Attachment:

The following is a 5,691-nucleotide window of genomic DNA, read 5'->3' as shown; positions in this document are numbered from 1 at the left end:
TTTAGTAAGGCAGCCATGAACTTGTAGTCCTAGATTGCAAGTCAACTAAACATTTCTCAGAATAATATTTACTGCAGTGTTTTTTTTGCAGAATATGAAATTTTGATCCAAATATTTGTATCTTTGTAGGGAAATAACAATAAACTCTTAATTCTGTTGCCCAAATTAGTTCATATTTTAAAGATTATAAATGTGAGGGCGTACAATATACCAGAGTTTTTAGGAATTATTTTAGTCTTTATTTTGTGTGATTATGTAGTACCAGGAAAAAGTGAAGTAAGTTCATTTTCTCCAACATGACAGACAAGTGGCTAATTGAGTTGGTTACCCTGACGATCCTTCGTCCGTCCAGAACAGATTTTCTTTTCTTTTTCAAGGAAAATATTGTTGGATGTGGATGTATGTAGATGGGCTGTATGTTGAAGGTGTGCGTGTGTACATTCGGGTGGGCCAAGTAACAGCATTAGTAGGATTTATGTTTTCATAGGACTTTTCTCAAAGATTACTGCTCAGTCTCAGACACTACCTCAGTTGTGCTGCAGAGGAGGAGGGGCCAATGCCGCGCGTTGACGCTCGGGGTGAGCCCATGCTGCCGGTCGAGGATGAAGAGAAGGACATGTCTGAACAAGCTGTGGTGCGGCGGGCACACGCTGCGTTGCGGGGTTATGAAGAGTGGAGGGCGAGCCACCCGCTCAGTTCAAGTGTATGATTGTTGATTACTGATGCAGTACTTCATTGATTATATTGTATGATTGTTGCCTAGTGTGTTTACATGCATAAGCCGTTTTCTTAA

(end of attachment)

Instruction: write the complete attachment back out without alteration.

The following is a 5,691-nucleotide window of genomic DNA, read 5'->3' as shown; positions in this document are numbered from 1 at the left end:
TTTAGTAAGGCAGCCATGAACTTGTAGTCCTAGATTGCAAGTCAACTAAACATTTCTCAGAATAATATTTACTGCAGTGTTTTTTTTGCAGAATATGAAATTTTGATCCAAATATTTGTATCTTTGTAGGGAAATAACAATAAACTCTTAATTCTGTTGCCCAAATTAGTTCATATTTTAAAGATTATAAATGTGAGGGCGTACAATATACCAGAGTTTTTAGGAATTATTTTAGTCTTTATTTTGTGTGATTATGTAGTACCAGGAAAAAGTGAAGTAAGTTCATTTTCTCCAACATGACAGACAAGTGGCTAATTGAGTTGGTTACCCTGACGATCCTTCGTCCGTCCAGAACAGATTTTCTTTTCTTTTTCAAGGAAAATATTGTTGGATGTGGATGTATGTAGATGGGCTGTATGTTGAAGGTGTGCGTGTGTACATTCGGGTGGGCCAAGTAACAGCATTAGTAGGATTTATGTTTTCATAGGACTTTTCTCAAAGATTACTGCTCAGTCTCAGACACTACCTCAGTTGTGCTGCAGAGGAGGAGGGGCCAATGCCGCGCGTTGACGCTCGGGGTGAGCCCATGCTGCCGGTCGAGGATGAAGAGAAGGACATGTCTGAACAAGCTGTGGTGCGGCGGGCACACGCTGCGTTGCGGGGTTATGAAGAGTGGAGGGCGAGCCACCCGCTCAGTTCAAGTGTATGATTGTTGATTACTGATGCAGTACTTCATTGATTATATTGTATGATTGTTGCCTAGTGTGTTTACATGCATAAGCCGTTTTCTTAA